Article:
The tricky thing about a jeep trans to a Ford engine is that the Jeep trans input shaft requires a General Motors spline size clutch disc. A Ford clutch disc won't work. So, I bought an 11 inch GM disc, and tried to see if it would fit between the Ford pressure plate and flywheel. It fit okay on the pressure plate side, but not on the flywheel side. (I used the original stock pressure plate that came with the Ford engine, the 3 finger style) The hub of the GM disc interfered with the inside lip of the flywheel surface. It would need machining to remove a very small amount of material to provide clearance. I was very lucky that my brother worked at a foundry, so he was able to have a machinist mount the flywheel in a huge lathe and perform the mod in a few minutes. I imagine this wouldn't be too expensive if you had pay someone though, would it? So the rest was easy, the throwout bearing is the same for jeep and ford, I used the Ford throwout arm, and it all bolted up fine.

The motor mounts

For the motor mounts, as with the overall swap, no welding was needed. Technically, the motor mount brackets should be welded to the frame, but I managed to use existing motor mount holes which have the necessary internal sleeves to prevent the frame from collapsing when the bolts are tightened. I had the short block bolted up to the tranny/x-case combo, and put the assembly into positon between the rails. I was very careful to keep the crank height the same as it was with the 258, and also keep the face of the tranny the same in the fore and aft position so the driveshafts could be kept. After it was all lined up, I drilled the motor mount brackets for through bolts, and bolted them to the frame. This style mount uses 55 chevy rubber biscuits. I had to make 1 inch spacers with the biscuits to raise the motor up a bit, as the motor mount brackets would have to be fastened too high on the insides of the frame rails otherwise. It worked out fine. I made some brackets to mount the clutch torque tube pivot on the motor side. The motor fit very well, although I did have to remove an exhaust heat shield from the firewall. (present on later CJs.)

long block installed in the Scrambler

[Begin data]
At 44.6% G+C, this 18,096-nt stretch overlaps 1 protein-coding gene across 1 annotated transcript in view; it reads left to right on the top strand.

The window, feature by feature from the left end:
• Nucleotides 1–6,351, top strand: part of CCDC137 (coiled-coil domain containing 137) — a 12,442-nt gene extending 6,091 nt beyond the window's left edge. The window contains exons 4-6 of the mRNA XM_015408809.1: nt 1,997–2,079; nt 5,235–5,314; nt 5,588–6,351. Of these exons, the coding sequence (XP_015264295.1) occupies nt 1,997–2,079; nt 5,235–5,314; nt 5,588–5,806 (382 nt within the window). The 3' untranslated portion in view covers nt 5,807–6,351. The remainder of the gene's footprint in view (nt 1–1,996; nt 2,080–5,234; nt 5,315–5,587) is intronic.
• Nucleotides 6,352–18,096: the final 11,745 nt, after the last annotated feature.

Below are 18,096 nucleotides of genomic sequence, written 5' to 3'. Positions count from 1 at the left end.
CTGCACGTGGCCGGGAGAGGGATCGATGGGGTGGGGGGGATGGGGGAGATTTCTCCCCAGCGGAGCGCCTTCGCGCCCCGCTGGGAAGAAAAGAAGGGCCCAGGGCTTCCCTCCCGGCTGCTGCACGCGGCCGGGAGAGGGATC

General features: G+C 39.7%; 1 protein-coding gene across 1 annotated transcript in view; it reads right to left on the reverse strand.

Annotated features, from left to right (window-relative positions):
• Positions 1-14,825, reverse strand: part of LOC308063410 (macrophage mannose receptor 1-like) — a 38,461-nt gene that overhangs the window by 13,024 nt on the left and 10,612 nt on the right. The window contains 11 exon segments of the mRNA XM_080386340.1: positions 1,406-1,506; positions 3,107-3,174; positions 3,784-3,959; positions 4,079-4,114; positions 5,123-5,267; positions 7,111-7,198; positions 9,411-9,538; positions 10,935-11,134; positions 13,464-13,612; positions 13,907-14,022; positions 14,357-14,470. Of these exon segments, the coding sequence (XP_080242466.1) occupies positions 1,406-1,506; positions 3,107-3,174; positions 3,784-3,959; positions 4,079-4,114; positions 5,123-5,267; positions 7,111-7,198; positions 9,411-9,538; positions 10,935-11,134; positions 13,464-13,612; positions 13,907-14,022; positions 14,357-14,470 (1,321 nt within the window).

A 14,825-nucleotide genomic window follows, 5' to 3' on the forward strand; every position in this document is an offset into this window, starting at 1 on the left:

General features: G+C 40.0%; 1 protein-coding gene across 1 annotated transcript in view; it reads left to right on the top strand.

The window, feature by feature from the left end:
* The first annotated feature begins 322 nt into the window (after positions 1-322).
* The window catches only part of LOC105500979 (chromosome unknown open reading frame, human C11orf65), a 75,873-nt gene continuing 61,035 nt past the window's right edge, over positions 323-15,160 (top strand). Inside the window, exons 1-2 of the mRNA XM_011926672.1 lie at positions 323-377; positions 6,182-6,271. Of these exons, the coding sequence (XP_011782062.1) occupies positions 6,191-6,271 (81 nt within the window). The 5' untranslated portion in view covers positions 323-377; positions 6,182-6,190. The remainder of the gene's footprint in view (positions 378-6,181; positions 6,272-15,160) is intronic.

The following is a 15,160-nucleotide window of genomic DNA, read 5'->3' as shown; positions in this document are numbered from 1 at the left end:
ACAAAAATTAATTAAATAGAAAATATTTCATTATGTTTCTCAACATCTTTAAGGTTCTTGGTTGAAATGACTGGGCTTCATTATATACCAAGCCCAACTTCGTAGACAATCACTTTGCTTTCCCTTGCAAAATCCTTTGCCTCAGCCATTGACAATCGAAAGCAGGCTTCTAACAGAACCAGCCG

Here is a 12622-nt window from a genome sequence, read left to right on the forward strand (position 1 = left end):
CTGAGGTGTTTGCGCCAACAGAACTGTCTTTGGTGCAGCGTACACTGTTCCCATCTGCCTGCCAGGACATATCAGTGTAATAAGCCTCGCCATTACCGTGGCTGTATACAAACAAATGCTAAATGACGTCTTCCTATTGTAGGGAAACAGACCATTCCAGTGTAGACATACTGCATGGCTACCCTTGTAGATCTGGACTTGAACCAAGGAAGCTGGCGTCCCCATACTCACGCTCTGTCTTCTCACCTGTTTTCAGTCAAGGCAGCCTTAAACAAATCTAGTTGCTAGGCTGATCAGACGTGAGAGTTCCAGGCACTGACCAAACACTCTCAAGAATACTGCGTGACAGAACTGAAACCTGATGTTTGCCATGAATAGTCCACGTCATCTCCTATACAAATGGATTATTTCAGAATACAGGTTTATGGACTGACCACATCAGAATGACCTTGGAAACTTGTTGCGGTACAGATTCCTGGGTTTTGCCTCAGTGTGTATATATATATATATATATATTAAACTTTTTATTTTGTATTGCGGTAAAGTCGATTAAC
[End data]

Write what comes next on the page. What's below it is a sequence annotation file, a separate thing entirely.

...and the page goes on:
I really don't know why I didn't just remove the fenders for convenience

The Rest of the Story:

I was lucky enough to have access to a small machine shop at work to fabricate power steering pump brackets, alternator brackets, and clutch linkage brackets. I tried to find a SB Ford waterpump which exited on the same side as the 258, but never found one. So, since I was nearly out of money, I made a funky hose/tube combo which brought the radiator outlet over to the passenger side to the water pump. Even though it lasted for a year, I was always afraid of it blowing out, so I eventually purchased a "GM" engine conversion radiator from MEPCO. This has the lower outlet on the passenger side.

All the catalogs said I would HAVE to get custom headers, but I found that a stock passenger side exhaust manifold from an early 70's Ford van worked awesome. Lots of different stock styles work on the driver side. I regret not getting dual exhaust, but money was ever tight. Over the course of 5 weeks, I performed the swap. How good it felt to fire up the engine for the first time with no exhaust! I did get a custom exhaust made at a Meineke Muffler shop. The truck burned some oil for a couple of weeks, but then the rings seated, and the truck ran exceptionally. Power was vastly improved, although it still wasn't entirely zippy with those 2.73 axle gears.

Completed installation

Pic of engine. It's painted with Pontiac metallic blue! I happened to have some cans left over from my Goat! By the way, it passed smog with flying colors with only a catalyst.

A hybrid motor swap is not for the faint of heart. I did the job in a tiny garage I rented for 25 bucks a month. But, I did EVERYTHING myself with just the bare minimum of basic tools. I only needed to farm out two jobs: One being the exhaust system, and the other the flywheel machining. I ended up very close to the 1000 dollars, amazing when I think about it.  No way it could be done for that money now.

I drove the truck for a year, and then decided to sell it. I was in the market for a house. I regret selling it now!



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Dave Miles
Originally written in 1999.  Swap done in 1991